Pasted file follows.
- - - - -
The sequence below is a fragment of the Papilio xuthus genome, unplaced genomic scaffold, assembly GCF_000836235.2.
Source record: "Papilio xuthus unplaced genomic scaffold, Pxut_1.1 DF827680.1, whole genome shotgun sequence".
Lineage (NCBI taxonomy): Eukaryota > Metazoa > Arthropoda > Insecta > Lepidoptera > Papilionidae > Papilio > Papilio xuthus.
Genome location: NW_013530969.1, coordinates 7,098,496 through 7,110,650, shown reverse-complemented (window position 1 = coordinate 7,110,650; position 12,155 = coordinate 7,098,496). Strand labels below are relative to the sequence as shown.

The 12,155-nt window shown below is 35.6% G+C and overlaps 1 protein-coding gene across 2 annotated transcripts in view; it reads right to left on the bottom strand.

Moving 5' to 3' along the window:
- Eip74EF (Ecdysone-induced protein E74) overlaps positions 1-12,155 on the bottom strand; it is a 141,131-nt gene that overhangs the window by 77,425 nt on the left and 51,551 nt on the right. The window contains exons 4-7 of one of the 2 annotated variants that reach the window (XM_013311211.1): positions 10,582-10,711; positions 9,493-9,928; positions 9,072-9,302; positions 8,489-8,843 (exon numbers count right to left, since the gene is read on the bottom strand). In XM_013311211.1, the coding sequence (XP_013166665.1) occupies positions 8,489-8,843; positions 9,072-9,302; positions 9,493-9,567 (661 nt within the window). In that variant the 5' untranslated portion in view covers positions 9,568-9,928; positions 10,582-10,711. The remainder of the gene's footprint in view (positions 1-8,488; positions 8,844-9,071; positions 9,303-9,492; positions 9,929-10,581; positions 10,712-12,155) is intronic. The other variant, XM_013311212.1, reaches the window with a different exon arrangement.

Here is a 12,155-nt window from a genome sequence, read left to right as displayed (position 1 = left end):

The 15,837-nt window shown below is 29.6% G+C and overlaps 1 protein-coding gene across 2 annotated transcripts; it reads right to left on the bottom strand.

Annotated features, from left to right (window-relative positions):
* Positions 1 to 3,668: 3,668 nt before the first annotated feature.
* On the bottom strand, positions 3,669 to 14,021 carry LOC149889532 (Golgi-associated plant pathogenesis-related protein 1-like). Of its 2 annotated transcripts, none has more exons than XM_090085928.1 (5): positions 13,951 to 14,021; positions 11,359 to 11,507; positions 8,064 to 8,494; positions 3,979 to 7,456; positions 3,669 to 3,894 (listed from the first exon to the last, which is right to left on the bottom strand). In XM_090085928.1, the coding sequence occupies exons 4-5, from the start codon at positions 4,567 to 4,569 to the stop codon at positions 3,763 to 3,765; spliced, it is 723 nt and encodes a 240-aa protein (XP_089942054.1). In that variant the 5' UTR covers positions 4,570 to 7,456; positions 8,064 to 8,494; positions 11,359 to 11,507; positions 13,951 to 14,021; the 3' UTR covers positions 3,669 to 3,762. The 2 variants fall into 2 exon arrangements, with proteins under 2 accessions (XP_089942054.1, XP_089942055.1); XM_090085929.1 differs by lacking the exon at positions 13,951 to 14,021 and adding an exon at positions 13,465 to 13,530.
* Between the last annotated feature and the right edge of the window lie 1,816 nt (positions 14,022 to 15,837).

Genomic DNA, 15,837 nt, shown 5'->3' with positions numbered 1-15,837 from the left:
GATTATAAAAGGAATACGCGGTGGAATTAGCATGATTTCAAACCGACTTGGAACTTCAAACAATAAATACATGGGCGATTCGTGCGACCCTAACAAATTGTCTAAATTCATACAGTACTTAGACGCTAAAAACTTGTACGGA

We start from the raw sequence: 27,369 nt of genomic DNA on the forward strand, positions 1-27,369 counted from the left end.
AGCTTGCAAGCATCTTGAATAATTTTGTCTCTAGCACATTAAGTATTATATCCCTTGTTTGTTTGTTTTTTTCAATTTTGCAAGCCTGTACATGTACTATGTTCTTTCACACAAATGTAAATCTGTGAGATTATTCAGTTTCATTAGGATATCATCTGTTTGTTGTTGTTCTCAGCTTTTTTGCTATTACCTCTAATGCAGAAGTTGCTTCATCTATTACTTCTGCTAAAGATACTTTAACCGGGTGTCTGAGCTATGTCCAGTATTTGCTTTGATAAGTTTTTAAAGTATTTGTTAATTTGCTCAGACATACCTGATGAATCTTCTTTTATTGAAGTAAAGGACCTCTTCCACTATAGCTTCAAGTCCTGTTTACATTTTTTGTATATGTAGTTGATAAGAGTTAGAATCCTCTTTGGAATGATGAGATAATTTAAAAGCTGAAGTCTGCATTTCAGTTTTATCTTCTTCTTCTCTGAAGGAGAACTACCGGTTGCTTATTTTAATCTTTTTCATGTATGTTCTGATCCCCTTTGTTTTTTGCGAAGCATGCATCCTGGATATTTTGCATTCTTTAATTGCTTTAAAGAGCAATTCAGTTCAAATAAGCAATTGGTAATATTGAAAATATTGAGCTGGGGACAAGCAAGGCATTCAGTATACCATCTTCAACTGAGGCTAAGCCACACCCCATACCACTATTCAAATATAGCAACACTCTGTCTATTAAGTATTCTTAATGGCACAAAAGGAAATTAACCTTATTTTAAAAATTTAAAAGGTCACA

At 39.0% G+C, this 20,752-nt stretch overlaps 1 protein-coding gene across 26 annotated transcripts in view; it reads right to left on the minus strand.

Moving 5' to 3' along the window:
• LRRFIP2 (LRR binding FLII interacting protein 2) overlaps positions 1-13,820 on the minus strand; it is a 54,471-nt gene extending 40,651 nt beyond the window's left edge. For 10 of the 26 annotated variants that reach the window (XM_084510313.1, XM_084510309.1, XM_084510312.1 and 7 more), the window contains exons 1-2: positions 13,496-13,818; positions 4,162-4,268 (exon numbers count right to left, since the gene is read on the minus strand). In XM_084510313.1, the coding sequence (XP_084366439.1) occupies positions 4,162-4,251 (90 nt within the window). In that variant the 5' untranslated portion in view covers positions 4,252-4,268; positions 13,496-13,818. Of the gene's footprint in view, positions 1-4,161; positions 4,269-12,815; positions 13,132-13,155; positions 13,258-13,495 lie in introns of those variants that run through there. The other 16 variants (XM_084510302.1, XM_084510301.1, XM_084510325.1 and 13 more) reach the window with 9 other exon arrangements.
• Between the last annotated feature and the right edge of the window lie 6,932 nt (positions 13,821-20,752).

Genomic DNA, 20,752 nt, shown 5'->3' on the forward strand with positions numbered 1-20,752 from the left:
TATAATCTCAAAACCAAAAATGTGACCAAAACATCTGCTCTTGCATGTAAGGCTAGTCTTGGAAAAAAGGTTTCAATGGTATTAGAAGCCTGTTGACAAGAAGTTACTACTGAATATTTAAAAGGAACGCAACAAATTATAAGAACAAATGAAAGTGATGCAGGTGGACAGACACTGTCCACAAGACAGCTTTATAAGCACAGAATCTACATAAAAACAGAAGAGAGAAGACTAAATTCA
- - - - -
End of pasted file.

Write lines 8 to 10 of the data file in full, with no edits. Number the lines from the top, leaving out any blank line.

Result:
Here is a 12,155-nt window from a genome sequence, read left to right as displayed (position 1 = left end):

The 15,837-nt window shown below is 29.6% G+C and overlaps 1 protein-coding gene across 2 annotated transcripts; it reads right to left on the bottom strand.

Annotated features, from left to right (window-relative positions):